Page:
More than half the members of the new House of Representatives have backed the reintroduction of the Equal Rights Amendment. Senators will have a chance to stand up and be counted when they are asked to join in on Jan. 24.
Does anybody care?
That question will be answered as the answers to some other questions become clear:
Are the national polls favoring ERA reflected in the current crop of federal and state legislators?
Can the women's groups who failed to win ratification of ERA over the past decade demonstrate the increased political skill they claim to have learned in the process?
How much did the last election's ''gender gap'' - seen to represent more women than men opposed to President Reagan - result from his opposition to ERA?
Are the President's preferred state-by-state, law-by-law methods of eliminating sex bias seen to be achieving enough to keep the steam out of ERA?
Finally, do the problems of the economy loom so large as to shunt aside the question of equal rights for men and the feminine majority of the population?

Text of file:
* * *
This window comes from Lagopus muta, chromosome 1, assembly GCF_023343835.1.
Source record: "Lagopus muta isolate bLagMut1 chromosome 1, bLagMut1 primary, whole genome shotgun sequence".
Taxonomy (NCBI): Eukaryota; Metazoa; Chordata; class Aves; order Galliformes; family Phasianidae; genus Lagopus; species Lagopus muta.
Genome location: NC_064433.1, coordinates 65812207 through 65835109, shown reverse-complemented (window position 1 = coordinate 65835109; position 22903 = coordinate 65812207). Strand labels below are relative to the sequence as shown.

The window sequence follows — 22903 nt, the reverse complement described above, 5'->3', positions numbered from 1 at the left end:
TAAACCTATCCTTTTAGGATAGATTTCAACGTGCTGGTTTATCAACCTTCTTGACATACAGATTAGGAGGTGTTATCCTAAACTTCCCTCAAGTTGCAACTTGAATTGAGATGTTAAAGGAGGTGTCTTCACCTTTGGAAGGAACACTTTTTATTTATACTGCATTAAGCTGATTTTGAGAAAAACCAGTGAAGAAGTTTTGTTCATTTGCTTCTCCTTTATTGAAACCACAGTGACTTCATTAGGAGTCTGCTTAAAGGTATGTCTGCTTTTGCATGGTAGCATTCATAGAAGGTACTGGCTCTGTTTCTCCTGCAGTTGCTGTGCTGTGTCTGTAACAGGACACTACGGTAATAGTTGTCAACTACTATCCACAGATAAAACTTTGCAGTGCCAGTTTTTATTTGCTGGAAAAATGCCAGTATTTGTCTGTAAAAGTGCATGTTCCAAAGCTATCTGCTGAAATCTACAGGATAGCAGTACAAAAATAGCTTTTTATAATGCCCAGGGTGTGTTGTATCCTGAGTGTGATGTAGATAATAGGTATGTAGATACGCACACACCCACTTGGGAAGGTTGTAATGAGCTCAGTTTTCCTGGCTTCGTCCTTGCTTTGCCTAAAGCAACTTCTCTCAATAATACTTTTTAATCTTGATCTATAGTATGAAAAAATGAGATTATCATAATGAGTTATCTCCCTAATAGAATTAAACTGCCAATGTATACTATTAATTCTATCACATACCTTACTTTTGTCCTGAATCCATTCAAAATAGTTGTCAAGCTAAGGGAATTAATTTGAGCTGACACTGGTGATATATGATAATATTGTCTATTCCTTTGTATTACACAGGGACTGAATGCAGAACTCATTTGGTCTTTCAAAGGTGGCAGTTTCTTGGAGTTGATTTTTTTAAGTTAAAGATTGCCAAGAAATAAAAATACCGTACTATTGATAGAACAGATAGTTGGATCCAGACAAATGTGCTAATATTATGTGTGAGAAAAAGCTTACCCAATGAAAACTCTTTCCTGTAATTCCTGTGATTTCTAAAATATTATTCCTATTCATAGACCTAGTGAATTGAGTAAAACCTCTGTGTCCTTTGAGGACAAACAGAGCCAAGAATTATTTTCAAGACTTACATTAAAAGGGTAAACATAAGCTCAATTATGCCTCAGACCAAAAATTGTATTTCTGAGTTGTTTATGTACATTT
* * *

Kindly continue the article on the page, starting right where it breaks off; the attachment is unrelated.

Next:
The last question should have a resounding no for an answer, whether one prefers a constitutional amendment or a case-by-case approach to equal rights. Already there are signs of overlooking the needs of women in jobs legislation evidently designed with the male unemployed particularly in mind. Equal rights are essential for a democracy at any time. When distresses are to be shared, equal rights become if anything more important, not less